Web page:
One of my favorite movies, A New Leaf, has a scene that makes me laugh every time I see it - Henry asks Henrietta whether she agrees that 1955 was a better year than 1953 for Mouton Rothschild. She replies, but doesn’t reference the Bordeaux. Instead, she tells him about a drink she calls the Malaga Cooler, made from Mogen David extra heavy malaga wine with lime juice and soda, and she tells him that “every year is good.”
I once heard someone in the wine industry say that a wine is good when every year is good - and proceeded to advocate for non-vintage wines. The reasoning? The wine will be more dependable that way.
I could not disagree more. Being vintage conscious is important, and I’m sure there are a lot of people who would agree with me when I say that only certain years are good - for example, 2000 might be a great vintage for wines from one region, and terrible for those of another region.
This is why I love the wines that are not tampered with by their winemaker. The wines are permitted to express themselves, their identity, and what was going on in the wine’s home when the grapes were grown.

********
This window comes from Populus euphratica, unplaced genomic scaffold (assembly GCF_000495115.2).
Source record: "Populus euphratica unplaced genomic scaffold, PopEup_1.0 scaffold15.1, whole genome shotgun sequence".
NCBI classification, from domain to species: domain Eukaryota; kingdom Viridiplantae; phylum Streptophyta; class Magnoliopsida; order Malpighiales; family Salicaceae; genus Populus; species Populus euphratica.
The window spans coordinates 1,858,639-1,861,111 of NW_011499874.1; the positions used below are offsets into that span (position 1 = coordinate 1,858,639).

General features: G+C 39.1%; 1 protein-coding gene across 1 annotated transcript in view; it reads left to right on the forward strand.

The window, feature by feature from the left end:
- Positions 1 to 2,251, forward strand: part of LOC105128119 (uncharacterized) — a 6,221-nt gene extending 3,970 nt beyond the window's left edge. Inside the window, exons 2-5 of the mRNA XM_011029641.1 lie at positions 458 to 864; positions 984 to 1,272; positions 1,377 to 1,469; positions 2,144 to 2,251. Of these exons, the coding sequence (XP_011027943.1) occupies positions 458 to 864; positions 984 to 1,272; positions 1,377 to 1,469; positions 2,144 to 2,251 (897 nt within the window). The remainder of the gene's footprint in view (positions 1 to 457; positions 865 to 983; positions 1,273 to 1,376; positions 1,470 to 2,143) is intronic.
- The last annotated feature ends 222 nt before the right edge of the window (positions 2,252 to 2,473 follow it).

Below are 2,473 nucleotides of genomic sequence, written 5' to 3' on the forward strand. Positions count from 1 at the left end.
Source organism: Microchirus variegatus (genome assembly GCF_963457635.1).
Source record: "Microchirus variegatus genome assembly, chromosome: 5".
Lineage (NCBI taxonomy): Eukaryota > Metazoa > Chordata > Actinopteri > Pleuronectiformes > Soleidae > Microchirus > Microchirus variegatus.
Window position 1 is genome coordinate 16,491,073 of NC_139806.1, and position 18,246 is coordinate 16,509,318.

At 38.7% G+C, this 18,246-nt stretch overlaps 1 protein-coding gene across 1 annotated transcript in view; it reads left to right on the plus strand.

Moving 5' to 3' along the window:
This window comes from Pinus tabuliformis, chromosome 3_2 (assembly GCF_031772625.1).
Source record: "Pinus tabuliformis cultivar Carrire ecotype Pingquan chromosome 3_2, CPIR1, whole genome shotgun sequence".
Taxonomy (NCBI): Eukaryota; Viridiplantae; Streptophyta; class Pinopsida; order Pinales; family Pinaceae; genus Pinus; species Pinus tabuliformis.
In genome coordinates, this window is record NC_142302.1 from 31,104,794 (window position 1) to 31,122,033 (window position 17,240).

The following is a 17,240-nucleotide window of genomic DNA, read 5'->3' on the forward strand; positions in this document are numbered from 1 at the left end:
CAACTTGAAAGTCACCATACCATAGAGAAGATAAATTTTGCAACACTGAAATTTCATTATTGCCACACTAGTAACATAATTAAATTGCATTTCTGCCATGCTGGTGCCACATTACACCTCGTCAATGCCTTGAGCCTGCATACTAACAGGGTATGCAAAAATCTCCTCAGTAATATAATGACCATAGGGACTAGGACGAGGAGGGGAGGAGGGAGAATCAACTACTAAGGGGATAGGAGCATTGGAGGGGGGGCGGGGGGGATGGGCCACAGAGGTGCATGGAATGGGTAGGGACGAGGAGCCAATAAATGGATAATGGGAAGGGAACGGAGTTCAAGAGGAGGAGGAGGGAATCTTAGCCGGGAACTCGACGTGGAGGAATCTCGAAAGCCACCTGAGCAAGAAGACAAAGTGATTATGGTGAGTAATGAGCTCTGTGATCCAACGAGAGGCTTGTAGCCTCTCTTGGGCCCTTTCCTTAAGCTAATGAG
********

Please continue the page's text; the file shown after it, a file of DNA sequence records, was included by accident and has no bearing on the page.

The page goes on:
Have you ever seen those birthday cards and booklets that are designed around a particular birth year? That’s how I like to think of each vintage. The time a person is born often shapes the person’s identity - the same goes for what happened in the grape’s environment the year the grapes were grown and the wine was made. If there’s a bad vintage, it happens. In all likelihood, grapes from a different region had a better growing season, so for the wine drinker, all is not lost - enjoy something different perhaps. But don’t think that wines should be exactly the same every year - that’s ridiculous. And it’s sort of like expecting someone born at one time to have the same traits and preferences as someone from a different time. Let the wine be itself and appreciate it for what it is.